North Carolina scrambles to inform voters of absentee errors


Paperwork sits in a box as absentee ballot election workers stuff ballot applications at the Mecklenburg County Board of Elections office in Charlotte, North Carolina on September 4, 2020. – The US election is officially open: North Carolina on September 4, 2020 launched vote-by-mail operations for the November 3 contest between President Donald Trump and Joe Biden, which is getting uglier by the day.
Worries about the unabated spread of the coronavirus are expected to prompt a major increase in the number of ballots cast by mail, as Americans avoid polling stations. (Photo by Logan Cyrus / AFP) (Photo by LOGAN CYRUS/AFP via Getty Images)

DURHAM, N.C. (NewsNation Now) — Time was dwindling for thousands of North Carolina voters to fix absentee voting errors as elections officials hustled out an updated process for handling mail-in ballot problems two weeks before Election Day.

Court battles had halted processing of ballots mailed back with deficiencies from Oct. 4 until the state issued new guidance Monday. State and federal judges temporarily froze key parts of the process amid lawsuits over what to do with ballots that lacked a witness signature and other information.

State and county officials, many working late into the night, said it would take several days to inform at least 10,000 voters who cast problem ballots. An uneven landscape emerged in the day after the new rules were announced: Some counties said they had all but cleared the backlog, but some voters elsewhere said they hadn’t yet been contacted.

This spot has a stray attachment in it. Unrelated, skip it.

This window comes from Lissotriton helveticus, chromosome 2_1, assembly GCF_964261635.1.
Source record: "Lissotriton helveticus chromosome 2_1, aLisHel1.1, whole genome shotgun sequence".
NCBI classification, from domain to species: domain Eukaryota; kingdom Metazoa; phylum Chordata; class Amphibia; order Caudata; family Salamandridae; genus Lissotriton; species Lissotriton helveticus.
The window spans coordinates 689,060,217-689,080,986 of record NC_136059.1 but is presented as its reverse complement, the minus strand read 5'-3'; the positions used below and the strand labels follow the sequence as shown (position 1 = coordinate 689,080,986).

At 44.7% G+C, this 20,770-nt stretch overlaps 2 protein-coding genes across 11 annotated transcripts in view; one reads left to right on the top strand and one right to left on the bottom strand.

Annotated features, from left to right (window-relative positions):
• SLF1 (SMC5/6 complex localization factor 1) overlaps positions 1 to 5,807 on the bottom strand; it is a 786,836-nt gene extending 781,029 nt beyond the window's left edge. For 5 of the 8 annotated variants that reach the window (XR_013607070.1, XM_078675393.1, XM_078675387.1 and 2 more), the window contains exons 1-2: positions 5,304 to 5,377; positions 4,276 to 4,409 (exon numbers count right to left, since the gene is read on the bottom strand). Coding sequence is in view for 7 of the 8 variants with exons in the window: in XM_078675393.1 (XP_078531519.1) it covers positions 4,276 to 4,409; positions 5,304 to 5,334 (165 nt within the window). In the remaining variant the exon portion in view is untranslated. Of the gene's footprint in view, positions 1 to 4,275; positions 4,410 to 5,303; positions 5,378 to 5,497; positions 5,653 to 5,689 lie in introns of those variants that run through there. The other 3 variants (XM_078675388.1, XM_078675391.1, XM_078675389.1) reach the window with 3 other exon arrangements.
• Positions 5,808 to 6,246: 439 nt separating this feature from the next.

As of Tuesday afternoon, more than 2 million ballots have been cast in North Carolina, according to the state board of elections. About 600,000 votes had been by mail alone. In comparison, the state board said around this time in 2016 around 700,000 ballots had been cast.

In Durham, 24-year-old unaffiliated voter Stephane Prieto was surprised Tuesday afternoon when a reporter told her that her ballot had been marked as having incomplete witness information. The state database didn’t make clear exactly what was missing, but if her ballot lacks a witness signature, she’ll have to cast another one.

“It’s kind of worrisome,” she said of the prospect of obtaining and casting a new ballot this close to the election.

Prieto said her mother witnessed her ballot, and she mailed it Oct. 6.

“She was right next to me,” Prieto said of filling out her ballot. “She signed it and, you know, we filled everything out. It should have been OK.”

Durham County’s elections director didn’t respond to an Associated Press email seeking comment.

The North Carolina State Board of Elections said that as of Monday approximately 10,000 ballots statewide had various deficiencies. But that number could be higher because counties were instructed not to enter ballots with errors into a statewide database during the freeze on handling deficient ballots. During the two-week freeze, voters weren’t contacted about ballot errors.